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The Next Chapter in the Active versus Passive Debate

Asset Allocation | Discretionary/OCIO | Equities | Fixed Income | Investment Manager Research September 20, 2021

By Anthony Novara

Partner, Research Director - Global Hedge Fund Strategies and Capital Markets

Anthony joined Fiducient Advisors in 2011. Anthony directs the firm’s Hedge Fund research effort and chairs the firm’s Capital Markets Team. He is a member of the firm’s Investment Committee, …

By Collin McGee

Research Analyst -
Global Public Markets

Collin researches and performs operational due diligence on core investment managers and is a team member of the firm’s Global Public Markets Group and Mission-Aligned Investing Committee. Collin joined the firm …

By Matthew Rice

Managing Partner,
Chief Investment Officer

Matt joined Fiducient Advisors in 2001. As Fiducient Advisors’ Chief Investment Officer, Matt leads the firm’s investment strategy and research efforts. He also advises a number of the firm’s nonprofit …

We have completed the sixth iteration of our research study titled “The Next Chapter in the Active versus Passive Management Debate” where we evaluate the persistency of top quartile mutual funds in 17 different categories during the ten-year period ended December 2020. Despite the different market environments captured in each of the time periods since the first edition of the paper in 2007, our primary observations have remained consistent over time.

As a reminder from our last edition, this analysis is for all actively-managed strategies as defined by Morningstar. All passively-managed funds that have achieved ten-year track records are independently analyzed at the end of the paper.

Key Observations:
• 85 percent of ten-year top quartile mutual funds were unable to avoid at least one three-year stretch in the bottom half of their peer groups. This result is modestly lower than the median of the historical range of 83 to 92 in our past five editions, but up modestly from the 83 percent we observed in our last edition. As in the previous edition, we continue to attribute the lower percentage compared to the historical range to be a function of more consistent results in Intermediate Bonds and Large Cap Core equities, which represent a high percentage of the funds analyzed.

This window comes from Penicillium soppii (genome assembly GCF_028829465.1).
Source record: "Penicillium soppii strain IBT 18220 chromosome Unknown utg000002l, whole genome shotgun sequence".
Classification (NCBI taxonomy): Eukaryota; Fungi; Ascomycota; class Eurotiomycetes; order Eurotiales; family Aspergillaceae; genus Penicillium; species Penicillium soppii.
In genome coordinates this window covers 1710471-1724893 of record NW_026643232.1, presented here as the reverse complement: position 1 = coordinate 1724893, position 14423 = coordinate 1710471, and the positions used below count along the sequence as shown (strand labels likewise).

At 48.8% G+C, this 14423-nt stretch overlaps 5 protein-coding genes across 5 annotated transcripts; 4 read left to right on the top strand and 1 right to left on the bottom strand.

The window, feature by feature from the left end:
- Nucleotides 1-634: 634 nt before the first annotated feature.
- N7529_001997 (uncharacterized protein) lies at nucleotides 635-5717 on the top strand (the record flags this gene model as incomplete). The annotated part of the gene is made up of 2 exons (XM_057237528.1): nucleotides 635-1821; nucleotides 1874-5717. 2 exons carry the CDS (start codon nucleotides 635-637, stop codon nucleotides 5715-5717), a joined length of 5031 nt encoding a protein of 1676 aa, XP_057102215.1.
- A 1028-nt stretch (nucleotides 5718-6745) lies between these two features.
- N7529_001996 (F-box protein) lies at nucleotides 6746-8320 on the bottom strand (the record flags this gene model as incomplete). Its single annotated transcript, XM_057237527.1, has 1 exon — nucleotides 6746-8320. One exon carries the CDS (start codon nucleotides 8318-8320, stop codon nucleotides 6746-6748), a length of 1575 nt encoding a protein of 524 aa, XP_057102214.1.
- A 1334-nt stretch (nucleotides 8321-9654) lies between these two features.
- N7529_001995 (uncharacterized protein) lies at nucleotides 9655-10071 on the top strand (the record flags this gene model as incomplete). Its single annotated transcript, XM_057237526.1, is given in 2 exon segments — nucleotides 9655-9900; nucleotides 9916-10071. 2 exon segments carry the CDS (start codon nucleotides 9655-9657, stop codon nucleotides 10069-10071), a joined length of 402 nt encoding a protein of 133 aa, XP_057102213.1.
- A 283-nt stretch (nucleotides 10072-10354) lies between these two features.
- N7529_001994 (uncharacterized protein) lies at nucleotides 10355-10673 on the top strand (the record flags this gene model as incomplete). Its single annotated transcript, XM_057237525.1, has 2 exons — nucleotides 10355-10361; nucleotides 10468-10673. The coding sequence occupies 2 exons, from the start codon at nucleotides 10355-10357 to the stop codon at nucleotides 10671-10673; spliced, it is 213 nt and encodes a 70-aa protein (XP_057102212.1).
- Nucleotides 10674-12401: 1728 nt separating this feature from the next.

• 57 percent of ten-year top quartile mutual funds were unable to avoid the bottom half during a five-year period. This result is modestly lower than the median of the historical range of 54 to 63 in our past five editions, but up modestly from the 54 percent we observed in our last edition.
• Top quartile mutual funds with three-year stretches in the bottom half of their peer group spent, on average, five to six consecutive quarters below the median. Top quartile funds spent an average of 21 percent of rolling three-year periods in the bottom half of their peer groups.
• Owning the 39th percentile mutual fund in all 17 categories would have matched the weighted index return for a 70 percent equity and 30 percent fixed income portfolio during the ten-year period. This result is modestly lower than the median of the historical range of 36 to 52 in our past five editions, and up modestly from the 37 percent we observed in our last edition. The trend that more effective manager selection is required to match the weighted index return continues to be persist in general, including in the recent ten-year period.
• Recent data suggests that actively-managed strategies tend to struggle in strong up markets compared to passive strategies, especially in domestic equity asset classes. Many asset classes generate outperformance in the top quartile of their peer group and to a lesser extent the median manager more often in down markets.
• Investing passively does not completely insulate investors from volatility in relative performance compared to active peers and in some asset classes has guaranteed sub-par results over the most recent ten-year period.
• Falling prey to natural human behavioral tendencies during the manager selection and termination process generally leads to failure. Investors need to make a concerted effort to understand a manager’s investment process, sub-style and investment philosophy before investing to develop the confidence and patience required for long-term success.

The information contained herein is confidential and may not be disseminated or distributed to any other person without the prior approval of Fiducient Advisors. Any dissemination or distribution is strictly prohibited. Information has been obtained from a variety of sources believed to be reliable though not independently verified. Any forecast represent future expectations and actual returns, volatilities and correlations will differ from forecasts. This report does not represent a specific investment recommendation. Please consult with your advisor, attorney and accountant, as appropriate, regarding specific advice. Past performance does not indicate future performance and there is a possibility of a loss.

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